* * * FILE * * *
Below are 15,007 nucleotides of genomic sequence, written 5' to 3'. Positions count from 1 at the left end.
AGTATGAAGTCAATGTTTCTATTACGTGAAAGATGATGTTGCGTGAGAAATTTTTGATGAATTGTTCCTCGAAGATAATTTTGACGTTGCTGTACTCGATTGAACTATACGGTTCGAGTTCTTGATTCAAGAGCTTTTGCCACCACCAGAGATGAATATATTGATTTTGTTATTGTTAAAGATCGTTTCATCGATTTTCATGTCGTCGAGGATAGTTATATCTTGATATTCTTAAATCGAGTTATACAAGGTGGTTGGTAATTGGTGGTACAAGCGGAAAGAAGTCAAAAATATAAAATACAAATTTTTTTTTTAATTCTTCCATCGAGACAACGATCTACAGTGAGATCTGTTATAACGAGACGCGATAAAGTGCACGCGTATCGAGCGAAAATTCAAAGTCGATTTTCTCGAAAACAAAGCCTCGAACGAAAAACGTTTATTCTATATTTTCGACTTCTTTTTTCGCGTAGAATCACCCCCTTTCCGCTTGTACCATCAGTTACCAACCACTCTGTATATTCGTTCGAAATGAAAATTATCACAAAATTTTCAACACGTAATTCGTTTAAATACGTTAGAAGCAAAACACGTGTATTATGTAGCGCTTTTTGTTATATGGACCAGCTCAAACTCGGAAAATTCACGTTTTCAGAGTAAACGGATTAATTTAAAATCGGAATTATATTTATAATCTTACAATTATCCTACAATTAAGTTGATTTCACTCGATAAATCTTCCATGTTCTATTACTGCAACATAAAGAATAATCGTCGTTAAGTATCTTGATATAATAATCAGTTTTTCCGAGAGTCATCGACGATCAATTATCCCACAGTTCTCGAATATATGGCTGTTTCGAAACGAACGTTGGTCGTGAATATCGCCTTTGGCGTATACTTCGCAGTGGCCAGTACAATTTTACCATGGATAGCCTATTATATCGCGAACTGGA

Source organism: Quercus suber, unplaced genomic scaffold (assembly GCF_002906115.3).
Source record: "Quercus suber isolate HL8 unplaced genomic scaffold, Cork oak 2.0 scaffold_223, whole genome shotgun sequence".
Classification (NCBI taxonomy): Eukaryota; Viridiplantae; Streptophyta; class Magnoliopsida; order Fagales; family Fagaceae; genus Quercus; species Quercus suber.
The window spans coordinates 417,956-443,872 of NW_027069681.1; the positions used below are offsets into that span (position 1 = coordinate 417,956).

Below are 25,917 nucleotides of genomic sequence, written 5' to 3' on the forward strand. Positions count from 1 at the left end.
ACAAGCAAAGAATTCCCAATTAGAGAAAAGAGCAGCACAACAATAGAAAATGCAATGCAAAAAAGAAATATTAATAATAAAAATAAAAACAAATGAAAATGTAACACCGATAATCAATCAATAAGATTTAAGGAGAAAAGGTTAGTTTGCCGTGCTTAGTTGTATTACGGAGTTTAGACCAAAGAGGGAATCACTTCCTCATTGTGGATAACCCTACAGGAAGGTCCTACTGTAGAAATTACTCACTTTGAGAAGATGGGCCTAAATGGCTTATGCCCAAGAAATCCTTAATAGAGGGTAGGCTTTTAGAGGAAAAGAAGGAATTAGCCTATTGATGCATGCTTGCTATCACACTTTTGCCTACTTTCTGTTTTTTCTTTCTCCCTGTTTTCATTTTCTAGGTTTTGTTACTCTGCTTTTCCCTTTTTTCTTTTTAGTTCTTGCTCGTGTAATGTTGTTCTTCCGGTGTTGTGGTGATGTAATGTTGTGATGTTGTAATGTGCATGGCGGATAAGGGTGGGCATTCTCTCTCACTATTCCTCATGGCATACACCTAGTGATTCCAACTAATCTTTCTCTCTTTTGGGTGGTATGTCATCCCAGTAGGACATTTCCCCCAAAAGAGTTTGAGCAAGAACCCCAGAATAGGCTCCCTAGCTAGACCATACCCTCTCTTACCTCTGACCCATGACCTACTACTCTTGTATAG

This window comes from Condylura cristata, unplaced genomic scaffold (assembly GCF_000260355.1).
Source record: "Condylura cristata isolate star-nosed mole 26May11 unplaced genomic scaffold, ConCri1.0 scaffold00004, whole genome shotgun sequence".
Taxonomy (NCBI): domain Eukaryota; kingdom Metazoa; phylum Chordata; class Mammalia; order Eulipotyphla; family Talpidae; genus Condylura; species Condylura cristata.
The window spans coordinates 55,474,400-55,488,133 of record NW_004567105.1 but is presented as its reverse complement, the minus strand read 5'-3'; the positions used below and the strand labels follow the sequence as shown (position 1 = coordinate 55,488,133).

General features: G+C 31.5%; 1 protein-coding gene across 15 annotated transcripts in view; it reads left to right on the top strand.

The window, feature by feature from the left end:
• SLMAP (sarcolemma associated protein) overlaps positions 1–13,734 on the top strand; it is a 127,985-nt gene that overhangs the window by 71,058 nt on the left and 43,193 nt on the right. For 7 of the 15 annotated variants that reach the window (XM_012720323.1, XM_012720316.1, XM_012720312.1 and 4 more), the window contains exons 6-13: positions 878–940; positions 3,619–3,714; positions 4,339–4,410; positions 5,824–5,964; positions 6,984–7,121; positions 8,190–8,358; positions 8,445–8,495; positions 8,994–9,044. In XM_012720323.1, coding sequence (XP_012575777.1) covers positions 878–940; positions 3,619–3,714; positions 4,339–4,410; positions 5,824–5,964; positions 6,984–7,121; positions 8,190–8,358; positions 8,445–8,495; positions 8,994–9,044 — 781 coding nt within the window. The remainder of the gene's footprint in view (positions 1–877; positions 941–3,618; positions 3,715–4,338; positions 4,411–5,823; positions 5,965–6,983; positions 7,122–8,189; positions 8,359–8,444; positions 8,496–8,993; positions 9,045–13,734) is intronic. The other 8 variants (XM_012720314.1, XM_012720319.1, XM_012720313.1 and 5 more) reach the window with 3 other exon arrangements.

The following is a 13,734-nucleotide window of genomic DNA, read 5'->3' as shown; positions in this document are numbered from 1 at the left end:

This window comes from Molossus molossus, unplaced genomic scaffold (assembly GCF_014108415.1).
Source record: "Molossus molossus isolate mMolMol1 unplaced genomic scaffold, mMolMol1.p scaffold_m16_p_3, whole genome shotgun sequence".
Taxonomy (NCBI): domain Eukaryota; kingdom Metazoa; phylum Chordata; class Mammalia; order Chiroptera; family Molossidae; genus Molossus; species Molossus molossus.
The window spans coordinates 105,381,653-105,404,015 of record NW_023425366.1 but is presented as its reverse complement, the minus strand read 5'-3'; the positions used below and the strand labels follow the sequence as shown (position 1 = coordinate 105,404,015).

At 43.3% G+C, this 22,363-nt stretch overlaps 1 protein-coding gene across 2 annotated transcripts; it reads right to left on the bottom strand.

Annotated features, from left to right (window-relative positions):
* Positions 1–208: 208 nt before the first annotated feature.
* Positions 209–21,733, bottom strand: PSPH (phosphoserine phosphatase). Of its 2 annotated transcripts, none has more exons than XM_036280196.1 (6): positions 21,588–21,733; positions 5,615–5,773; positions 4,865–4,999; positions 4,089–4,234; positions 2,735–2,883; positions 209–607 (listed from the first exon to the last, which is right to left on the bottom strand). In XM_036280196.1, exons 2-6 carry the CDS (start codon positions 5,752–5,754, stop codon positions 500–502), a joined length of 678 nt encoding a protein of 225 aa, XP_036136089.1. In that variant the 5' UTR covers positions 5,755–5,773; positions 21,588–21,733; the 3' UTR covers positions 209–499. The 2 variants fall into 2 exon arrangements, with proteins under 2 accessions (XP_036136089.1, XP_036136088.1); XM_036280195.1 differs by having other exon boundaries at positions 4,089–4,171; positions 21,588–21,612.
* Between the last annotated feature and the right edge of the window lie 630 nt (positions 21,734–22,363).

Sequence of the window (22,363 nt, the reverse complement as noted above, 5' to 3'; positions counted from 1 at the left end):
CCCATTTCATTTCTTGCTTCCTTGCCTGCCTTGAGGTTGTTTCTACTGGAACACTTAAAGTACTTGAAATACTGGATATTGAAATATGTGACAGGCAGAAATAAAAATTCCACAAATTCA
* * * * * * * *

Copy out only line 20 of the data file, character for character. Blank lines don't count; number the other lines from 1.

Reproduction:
The window spans coordinates 105,381,653-105,404,015 of record NW_023425366.1 but is presented as its reverse complement, the minus strand read 5'-3'; the positions used below and the strand labels follow the sequence as shown (position 1 = coordinate 105,404,015).